Euthanasia: A Metaphysical Gamble with Eternity

The inside of il Duomo in Florence is painted in a beautiful, yet sobering fresco. If you’ve ever been close enough to bear the glorious force of it, you know that neither the majesty of Christ in all heavenly splendour, nor the bitter envy and hatred of the souls trapped in Hell, allow for complacency. I visited Florence as an atheist, but the impact of this vision stayed with me. It’s life or death, and Euthanasia is just another gamble…

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Spiritual Outliers

Give up the game. Know that you are playing and quarreling while war rages around you. Allow yourself to be affected by the presence of spiritual outliers and ask for the desire to be drawn towards the purity and peace God has given them, for these are the weapons you need to truly find freedom.

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Replenishing Discipline

Self-discipline need not be harsh to be powerful and replenishing.

Your habits can flow and mix, intermingle and recombine, to suit you, just as you are.

Only a few rules of life are all that are needed to generate the most robust complexity.

So rechart your course, adjust your sails, feel the wind swell as the week begins, and your bow cuts a story through glassy waters.

Enjoy the journey!

Diary of Discoveries – Vladimir Kush

The anti-Gospel of Death

Christians cannot support assisted suicide or abortion.

They are fundamentally contrary to the Gospel. While Gospel is Life, and they… are Death.

If you are told otherwise, you are being led astray, no matter how well-intentioned the speaker or preacher is. If you already believe otherwise, you already have been led astray, and I urge you to reconsider and turn back to Him through whom life came into the world.

Suffering and death can never be the solution to themselves.

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Whispering through Eons

The scriptures appeal to us out of the depths of history. They are the eternal voice of God whispering through eons.

The church whose appeal rests on modern ideas, marketed to a modern culture, finds itself shouting neon ravings above the tumult of a secular world, drowning out the soft, rich, and everlasting graces of Our Saviour. The Church is increasingly at risk of assimilation into the maddening crowd. That is, unless we shut the door to the clamour, make space for Christ, and sit in that resonant silence, listening for the whisper of God, reverberating through the ages, coming and going, nurturing and drawing out the desire for eternal rest in Him, which He planted in us.

Christ is most ancient, most true, but a church whose appeal rests on modern ideas is mere straw.

Silverstream Priory Benedictine Monks

It takes a village

It takes a village
to raise a child
to discard the unborn and
smother the suffering.

It takes a village
to raise a child
to restore the maternal and
esteem the unborn.

The Fight

Intensity rages, confused chaos looms,
Are we mad enough?
Are we sad enough?
Silence slams the door as she leaves
To fend off our pain, through the tears, through the screams.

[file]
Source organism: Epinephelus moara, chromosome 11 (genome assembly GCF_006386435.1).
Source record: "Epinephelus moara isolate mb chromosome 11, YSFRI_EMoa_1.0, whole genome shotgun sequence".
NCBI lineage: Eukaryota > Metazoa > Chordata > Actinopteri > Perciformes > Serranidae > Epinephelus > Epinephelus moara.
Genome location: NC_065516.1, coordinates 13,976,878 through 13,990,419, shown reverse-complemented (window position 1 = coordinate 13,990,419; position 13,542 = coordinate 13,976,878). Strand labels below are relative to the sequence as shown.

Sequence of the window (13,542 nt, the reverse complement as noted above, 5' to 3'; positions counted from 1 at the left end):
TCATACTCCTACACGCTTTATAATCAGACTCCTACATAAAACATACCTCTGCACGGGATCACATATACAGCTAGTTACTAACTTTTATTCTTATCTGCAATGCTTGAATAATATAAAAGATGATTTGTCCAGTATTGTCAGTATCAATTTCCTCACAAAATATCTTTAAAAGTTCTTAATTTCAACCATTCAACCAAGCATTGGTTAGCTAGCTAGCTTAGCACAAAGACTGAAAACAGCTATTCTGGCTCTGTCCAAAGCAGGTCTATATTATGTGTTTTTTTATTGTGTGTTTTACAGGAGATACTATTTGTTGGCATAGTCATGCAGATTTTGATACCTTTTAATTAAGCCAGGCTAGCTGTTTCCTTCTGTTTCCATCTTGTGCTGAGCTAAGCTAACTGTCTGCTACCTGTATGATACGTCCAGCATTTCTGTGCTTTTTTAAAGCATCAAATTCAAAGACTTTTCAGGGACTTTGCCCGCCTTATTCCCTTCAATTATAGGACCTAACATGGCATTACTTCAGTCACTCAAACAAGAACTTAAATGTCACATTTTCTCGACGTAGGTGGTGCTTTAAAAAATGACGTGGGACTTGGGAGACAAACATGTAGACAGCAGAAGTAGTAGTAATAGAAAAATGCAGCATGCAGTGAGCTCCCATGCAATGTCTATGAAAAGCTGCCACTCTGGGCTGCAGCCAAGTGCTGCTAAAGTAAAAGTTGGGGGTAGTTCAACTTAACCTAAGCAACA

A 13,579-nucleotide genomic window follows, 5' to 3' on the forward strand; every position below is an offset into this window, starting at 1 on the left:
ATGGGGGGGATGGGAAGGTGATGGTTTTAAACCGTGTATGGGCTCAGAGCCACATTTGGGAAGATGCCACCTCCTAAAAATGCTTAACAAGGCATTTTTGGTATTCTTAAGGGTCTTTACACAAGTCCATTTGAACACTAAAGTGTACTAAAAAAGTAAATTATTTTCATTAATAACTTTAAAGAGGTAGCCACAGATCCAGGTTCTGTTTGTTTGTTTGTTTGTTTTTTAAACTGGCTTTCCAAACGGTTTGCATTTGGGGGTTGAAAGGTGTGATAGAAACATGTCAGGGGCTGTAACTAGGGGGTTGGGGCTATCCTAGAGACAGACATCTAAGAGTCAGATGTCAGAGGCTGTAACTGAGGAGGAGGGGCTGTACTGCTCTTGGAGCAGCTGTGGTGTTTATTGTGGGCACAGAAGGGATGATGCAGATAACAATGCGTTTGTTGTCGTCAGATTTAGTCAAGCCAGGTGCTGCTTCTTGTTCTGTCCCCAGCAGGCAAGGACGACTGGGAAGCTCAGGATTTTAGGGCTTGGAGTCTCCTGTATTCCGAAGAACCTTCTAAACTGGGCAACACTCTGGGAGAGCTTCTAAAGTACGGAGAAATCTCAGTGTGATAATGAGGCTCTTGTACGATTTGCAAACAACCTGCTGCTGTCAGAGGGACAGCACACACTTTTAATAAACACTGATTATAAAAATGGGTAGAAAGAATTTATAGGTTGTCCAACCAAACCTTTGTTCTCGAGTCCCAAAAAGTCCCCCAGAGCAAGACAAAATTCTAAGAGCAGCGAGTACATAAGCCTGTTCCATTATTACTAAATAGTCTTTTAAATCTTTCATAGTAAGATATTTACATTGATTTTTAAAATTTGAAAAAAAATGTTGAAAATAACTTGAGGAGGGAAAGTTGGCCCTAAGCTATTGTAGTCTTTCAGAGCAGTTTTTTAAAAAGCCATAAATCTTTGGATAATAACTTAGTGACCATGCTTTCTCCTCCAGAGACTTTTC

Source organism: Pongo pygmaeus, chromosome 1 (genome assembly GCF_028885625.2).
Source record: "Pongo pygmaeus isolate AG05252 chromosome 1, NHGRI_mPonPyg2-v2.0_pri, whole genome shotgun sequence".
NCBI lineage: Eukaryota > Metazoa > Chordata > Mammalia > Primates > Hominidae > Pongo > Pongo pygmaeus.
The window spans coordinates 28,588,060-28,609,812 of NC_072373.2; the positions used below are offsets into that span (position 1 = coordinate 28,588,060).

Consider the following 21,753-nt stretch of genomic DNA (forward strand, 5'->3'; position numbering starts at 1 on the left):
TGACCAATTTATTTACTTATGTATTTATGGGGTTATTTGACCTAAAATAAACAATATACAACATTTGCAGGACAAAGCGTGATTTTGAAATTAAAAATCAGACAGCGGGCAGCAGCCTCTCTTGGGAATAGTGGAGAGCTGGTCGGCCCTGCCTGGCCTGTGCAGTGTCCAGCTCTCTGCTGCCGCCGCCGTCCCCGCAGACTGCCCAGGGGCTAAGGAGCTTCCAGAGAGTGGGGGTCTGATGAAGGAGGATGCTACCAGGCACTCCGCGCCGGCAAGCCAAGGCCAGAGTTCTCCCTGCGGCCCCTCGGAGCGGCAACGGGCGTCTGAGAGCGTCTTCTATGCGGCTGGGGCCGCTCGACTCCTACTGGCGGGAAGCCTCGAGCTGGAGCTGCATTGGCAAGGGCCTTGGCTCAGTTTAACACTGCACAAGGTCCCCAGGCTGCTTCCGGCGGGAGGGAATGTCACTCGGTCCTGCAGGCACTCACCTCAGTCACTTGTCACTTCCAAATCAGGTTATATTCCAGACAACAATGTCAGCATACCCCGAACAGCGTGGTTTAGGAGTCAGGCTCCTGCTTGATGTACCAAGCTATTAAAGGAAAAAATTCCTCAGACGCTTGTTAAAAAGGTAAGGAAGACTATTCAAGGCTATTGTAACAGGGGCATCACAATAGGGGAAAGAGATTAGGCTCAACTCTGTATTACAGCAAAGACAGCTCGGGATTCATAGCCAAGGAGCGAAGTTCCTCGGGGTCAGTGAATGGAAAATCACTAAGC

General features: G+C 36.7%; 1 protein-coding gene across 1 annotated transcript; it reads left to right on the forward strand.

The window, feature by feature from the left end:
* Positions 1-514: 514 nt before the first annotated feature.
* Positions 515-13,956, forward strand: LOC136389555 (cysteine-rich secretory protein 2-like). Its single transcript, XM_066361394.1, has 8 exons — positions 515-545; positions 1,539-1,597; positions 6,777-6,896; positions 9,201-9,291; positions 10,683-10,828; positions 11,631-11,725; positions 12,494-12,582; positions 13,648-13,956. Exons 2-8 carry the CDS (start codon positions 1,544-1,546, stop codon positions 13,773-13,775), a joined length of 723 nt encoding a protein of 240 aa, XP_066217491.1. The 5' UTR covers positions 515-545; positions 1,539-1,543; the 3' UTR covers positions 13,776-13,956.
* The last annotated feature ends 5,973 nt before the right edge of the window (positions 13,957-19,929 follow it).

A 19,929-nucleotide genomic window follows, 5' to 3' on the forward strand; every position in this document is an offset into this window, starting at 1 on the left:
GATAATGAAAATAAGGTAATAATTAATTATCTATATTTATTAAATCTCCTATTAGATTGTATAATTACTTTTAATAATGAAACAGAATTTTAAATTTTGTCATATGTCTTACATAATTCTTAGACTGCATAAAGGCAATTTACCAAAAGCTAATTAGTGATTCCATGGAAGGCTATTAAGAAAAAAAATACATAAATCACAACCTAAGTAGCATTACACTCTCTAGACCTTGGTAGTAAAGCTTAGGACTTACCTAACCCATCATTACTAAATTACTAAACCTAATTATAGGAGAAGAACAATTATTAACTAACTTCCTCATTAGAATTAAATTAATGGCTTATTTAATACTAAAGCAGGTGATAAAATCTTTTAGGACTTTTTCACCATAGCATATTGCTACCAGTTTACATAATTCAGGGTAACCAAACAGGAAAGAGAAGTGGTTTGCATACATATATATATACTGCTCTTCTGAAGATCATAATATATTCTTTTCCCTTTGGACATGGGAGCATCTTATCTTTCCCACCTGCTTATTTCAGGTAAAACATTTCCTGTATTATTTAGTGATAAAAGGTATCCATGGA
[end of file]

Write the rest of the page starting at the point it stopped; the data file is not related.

Violence surges on into the night,
Lightning flashes and gas burns our eyes!
Afront God’s own house, take your picture before us!
You’ve fallen and still,
We run from the Lawless.

Acid, turbulence.
War, never-ending.
Pray, turn to Christ
Let the Devil not rise,
With his mask and baton,
See through him and find
The man down there trapped
Just like us, in his pride.

Warlord by nature
The fault of the Fall
Though not by Design,
lest conspiracy call.
Burst forth, Lord, from darkness,
Awake from the night!
Light up the world
With Love; your true might.

Why we need a theology of climate change in the 21st century

I co-authored this article with Katrina Baldacchino. It will be published in the February/March 2019 edition of the Anglican Diocese of Newcastle’s magazine, Encounter, issues of which are hosted at Issuu.

Alex Grey GAIA 1989, 144 x 96 in. oil on linen.

“The heavens declare the glory of God, and the sky above proclaims his handiwork” (Ps 19:1)

At God’s Word, the universe exploded into being and all that exists was lovingly formed and illumined. Life was drawn forth to fill everypatch of land, every breath of air, every drop of ocean. Earth is intrinsically valuable to God. “God saw everything he had made, and indeed it was very good”(Gen 1:31). Take a moment to look heavenward, and stand in awe at the vast and intricate ways in which the natural universe works. God is constantly creating, fine-tuning Earth’s ecosystems, and endowing each living thing with dignity and purpose; drawing all into communion with Himself.

God has entrusted the sacred work of caring for His garden to us. We in the 21st century are struggling to fulfil our inherited responsibility. We have become starkly aware of our unintended power to change the Earth’s climate. We could easily push our world off-track. Perhaps we already have. So we might ask ourselves how we intend to respond to this power, in light of our ever-present responsibility to God.

It is often said that the future of the church, of our society, and of our world, rests on the shoulders of children. It is true thatchildren will inherit the world we leave them, yet they also participate inthat responsibility here and now. If a child asked you today what it means tofollow Jesus, what might you say? What could we say, knowing that we are calledin this era to follow Jesus through potential climatic upheaval, brought aboutby the hands of humankind? What example might we set our children to guide themin an ecologically uncertain future while honouring the great work of God?